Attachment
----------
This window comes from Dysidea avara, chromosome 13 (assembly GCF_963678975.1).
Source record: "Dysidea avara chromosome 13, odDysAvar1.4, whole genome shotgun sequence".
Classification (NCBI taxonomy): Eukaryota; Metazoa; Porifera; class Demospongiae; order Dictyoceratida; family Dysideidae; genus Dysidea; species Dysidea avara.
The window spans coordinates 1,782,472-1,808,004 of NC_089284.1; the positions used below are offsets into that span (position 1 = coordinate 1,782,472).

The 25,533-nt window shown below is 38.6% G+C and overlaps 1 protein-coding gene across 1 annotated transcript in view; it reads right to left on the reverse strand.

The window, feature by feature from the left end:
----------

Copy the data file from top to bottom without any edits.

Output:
This window comes from Dysidea avara, chromosome 13 (assembly GCF_963678975.1).
Source record: "Dysidea avara chromosome 13, odDysAvar1.4, whole genome shotgun sequence".
Classification (NCBI taxonomy): Eukaryota; Metazoa; Porifera; class Demospongiae; order Dictyoceratida; family Dysideidae; genus Dysidea; species Dysidea avara.
The window spans coordinates 1,782,472-1,808,004 of NC_089284.1; the positions used below are offsets into that span (position 1 = coordinate 1,782,472).

The 25,533-nt window shown below is 38.6% G+C and overlaps 1 protein-coding gene across 1 annotated transcript in view; it reads right to left on the reverse strand.

The window, feature by feature from the left end: